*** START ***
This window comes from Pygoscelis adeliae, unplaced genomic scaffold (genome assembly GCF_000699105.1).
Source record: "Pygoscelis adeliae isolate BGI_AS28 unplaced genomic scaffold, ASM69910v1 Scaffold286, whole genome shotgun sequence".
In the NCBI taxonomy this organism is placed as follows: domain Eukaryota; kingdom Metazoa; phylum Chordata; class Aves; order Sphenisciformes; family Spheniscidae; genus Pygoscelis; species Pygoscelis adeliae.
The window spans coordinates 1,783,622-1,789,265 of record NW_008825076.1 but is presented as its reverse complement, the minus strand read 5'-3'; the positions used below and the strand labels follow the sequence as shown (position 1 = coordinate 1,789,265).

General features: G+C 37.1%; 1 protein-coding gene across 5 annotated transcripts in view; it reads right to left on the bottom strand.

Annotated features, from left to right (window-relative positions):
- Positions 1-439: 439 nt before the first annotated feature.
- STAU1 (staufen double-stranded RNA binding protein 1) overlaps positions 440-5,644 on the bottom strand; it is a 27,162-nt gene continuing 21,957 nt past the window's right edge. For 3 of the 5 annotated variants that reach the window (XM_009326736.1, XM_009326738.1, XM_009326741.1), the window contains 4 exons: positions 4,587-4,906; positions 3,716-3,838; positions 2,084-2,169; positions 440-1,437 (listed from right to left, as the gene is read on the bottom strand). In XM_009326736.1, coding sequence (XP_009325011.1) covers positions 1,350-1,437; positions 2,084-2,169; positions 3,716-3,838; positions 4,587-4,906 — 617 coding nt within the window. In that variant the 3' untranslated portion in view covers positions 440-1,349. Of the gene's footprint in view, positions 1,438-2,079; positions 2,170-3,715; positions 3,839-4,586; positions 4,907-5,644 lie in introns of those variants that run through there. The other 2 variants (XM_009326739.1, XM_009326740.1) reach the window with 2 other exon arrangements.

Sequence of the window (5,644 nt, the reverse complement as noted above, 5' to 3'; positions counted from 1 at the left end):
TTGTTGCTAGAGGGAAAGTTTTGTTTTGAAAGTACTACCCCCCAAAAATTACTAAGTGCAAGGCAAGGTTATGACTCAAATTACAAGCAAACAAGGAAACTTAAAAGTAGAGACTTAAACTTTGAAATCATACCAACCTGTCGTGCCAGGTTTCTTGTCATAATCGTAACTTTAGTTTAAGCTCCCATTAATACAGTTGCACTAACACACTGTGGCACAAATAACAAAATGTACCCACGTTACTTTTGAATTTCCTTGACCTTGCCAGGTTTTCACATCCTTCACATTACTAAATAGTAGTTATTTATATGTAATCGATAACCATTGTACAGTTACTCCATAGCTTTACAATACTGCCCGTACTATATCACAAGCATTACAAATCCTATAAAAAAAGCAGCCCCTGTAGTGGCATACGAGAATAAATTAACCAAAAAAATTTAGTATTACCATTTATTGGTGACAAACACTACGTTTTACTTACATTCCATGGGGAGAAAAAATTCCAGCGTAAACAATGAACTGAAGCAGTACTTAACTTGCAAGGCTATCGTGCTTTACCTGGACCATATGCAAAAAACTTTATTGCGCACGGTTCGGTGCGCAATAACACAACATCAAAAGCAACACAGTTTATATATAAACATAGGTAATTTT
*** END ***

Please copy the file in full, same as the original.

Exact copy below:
This window comes from Pygoscelis adeliae, unplaced genomic scaffold (genome assembly GCF_000699105.1).
Source record: "Pygoscelis adeliae isolate BGI_AS28 unplaced genomic scaffold, ASM69910v1 Scaffold286, whole genome shotgun sequence".
In the NCBI taxonomy this organism is placed as follows: domain Eukaryota; kingdom Metazoa; phylum Chordata; class Aves; order Sphenisciformes; family Spheniscidae; genus Pygoscelis; species Pygoscelis adeliae.
The window spans coordinates 1,783,622-1,789,265 of record NW_008825076.1 but is presented as its reverse complement, the minus strand read 5'-3'; the positions used below and the strand labels follow the sequence as shown (position 1 = coordinate 1,789,265).

General features: G+C 37.1%; 1 protein-coding gene across 5 annotated transcripts in view; it reads right to left on the bottom strand.

Annotated features, from left to right (window-relative positions):
- Positions 1-439: 439 nt before the first annotated feature.
- STAU1 (staufen double-stranded RNA binding protein 1) overlaps positions 440-5,644 on the bottom strand; it is a 27,162-nt gene continuing 21,957 nt past the window's right edge. For 3 of the 5 annotated variants that reach the window (XM_009326736.1, XM_009326738.1, XM_009326741.1), the window contains 4 exons: positions 4,587-4,906; positions 3,716-3,838; positions 2,084-2,169; positions 440-1,437 (listed from right to left, as the gene is read on the bottom strand). In XM_009326736.1, coding sequence (XP_009325011.1) covers positions 1,350-1,437; positions 2,084-2,169; positions 3,716-3,838; positions 4,587-4,906 — 617 coding nt within the window. In that variant the 3' untranslated portion in view covers positions 440-1,349. Of the gene's footprint in view, positions 1,438-2,079; positions 2,170-3,715; positions 3,839-4,586; positions 4,907-5,644 lie in introns of those variants that run through there. The other 2 variants (XM_009326739.1, XM_009326740.1) reach the window with 2 other exon arrangements.

Sequence of the window (5,644 nt, the reverse complement as noted above, 5' to 3'; positions counted from 1 at the left end):
TTGTTGCTAGAGGGAAAGTTTTGTTTTGAAAGTACTACCCCCCAAAAATTACTAAGTGCAAGGCAAGGTTATGACTCAAATTACAAGCAAACAAGGAAACTTAAAAGTAGAGACTTAAACTTTGAAATCATACCAACCTGTCGTGCCAGGTTTCTTGTCATAATCGTAACTTTAGTTTAAGCTCCCATTAATACAGTTGCACTAACACACTGTGGCACAAATAACAAAATGTACCCACGTTACTTTTGAATTTCCTTGACCTTGCCAGGTTTTCACATCCTTCACATTACTAAATAGTAGTTATTTATATGTAATCGATAACCATTGTACAGTTACTCCATAGCTTTACAATACTGCCCGTACTATATCACAAGCATTACAAATCCTATAAAAAAAGCAGCCCCTGTAGTGGCATACGAGAATAAATTAACCAAAAAAATTTAGTATTACCATTTATTGGTGACAAACACTACGTTTTACTTACATTCCATGGGGAGAAAAAATTCCAGCGTAAACAATGAACTGAAGCAGTACTTAACTTGCAAGGCTATCGTGCTTTACCTGGACCATATGCAAAAAACTTTATTGCGCACGGTTCGGTGCGCAATAACACAACATCAAAAGCAACACAGTTTATATATAAACATAGGTAATTTT